Opportunity: Win with CEO, CFO, and investors

Opportunity: Build stakeholder trust

Measure, Report, and Communicate

Opportunity: Secure new levels of engagement and brand loyalty

Risk: Decrease in brand equity and consumer backlash

This framework is an invaluable tool to help brands benchmark themselves against best industry practices to manage risk and identify opportunities in the spirit of building stronger, more resilient brands.’

Aude Gandon, CMO at Nestlé. 

The launch of the Framework is a result of research conducted among some of the world’s largest brand owners. The Bridging the Gap study examined the increasing importance of marketers working with corporate policy leaders, particularly regarding sustainability, reputation and risk management, brand purpose, and responsible marketing.

Policy professionals in corporations analyze and advise on policies in a specific field and often have expert knowledge of the industry and legal aspects of policymaking. Roles include policy analysts, policy advisors, and policy directors. 


Top marketers are eager for even more policy input on critical issues such as sustainability, risk management, and reputation.

All respondents to Bridging the Gap agreed that even more could be done to make policy priorities relevant to marketers, but the two professions disagree on how to do that. Over 80% of marketers feel that policy professionals need to understand better how marketing works and the value it delivers, while only 36% of public affairs professionals think the same. 

Most policy professionals (68%) see potential benefits in collaboration, envisioning policy teams delivering more impactful communications that reflect the evolving expectations of regulators, consumers, and stakeholders. However, only 24% of marketers share this perspective.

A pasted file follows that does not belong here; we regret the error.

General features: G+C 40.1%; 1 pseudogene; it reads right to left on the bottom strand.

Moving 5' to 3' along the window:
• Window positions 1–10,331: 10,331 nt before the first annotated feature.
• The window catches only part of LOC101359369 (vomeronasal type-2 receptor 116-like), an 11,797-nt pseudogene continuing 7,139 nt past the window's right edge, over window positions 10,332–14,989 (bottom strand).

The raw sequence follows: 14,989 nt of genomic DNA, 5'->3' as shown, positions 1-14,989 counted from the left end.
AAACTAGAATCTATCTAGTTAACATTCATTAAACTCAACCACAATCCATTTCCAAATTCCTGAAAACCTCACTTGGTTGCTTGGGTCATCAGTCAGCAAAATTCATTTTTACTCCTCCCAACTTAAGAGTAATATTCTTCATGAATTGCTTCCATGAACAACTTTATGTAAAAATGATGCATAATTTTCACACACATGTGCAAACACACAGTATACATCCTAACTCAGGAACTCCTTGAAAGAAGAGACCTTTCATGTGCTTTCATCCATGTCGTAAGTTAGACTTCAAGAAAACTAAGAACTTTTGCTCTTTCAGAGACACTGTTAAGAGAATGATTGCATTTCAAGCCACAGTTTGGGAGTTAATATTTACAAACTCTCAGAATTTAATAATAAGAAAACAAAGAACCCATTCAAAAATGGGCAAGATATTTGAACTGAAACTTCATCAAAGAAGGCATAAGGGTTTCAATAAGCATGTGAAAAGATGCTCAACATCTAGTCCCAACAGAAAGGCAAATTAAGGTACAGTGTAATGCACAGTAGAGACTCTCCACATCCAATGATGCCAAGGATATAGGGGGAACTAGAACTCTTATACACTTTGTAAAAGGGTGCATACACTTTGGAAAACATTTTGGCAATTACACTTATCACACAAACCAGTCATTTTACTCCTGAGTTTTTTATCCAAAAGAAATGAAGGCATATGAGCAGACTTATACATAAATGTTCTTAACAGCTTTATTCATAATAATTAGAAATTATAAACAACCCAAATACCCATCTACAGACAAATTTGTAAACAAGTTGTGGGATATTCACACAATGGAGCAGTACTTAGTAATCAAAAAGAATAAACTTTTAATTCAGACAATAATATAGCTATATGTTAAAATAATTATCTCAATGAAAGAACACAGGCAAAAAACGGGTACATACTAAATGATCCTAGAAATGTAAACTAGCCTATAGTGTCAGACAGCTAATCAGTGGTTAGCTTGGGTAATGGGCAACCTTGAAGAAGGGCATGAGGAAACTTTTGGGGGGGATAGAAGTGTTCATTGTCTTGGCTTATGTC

Half of policy professionals now advocate for a unified approach between the CMO and the Global Head of Policy, recognizing it as crucial for ensuring alignment on key issues. This shared responsibility underscores the potential for both groups to drive change and enhance collaboration.

The truth is that closer cooperation doesn’t hide the fact that the two functions still have very different perceptions of each other and their relationships. While only 18% of marketers believe policy priorities can stifle creativity and business growth, 40% of policy people believe that marketers think that to be the case.

When asked how policy people would describe marketers, the top terms were creative (76%), results-driven (64%), and in tune with consumer sentiment (56%). However, 45% of policy leads still consider marketers to be short-term.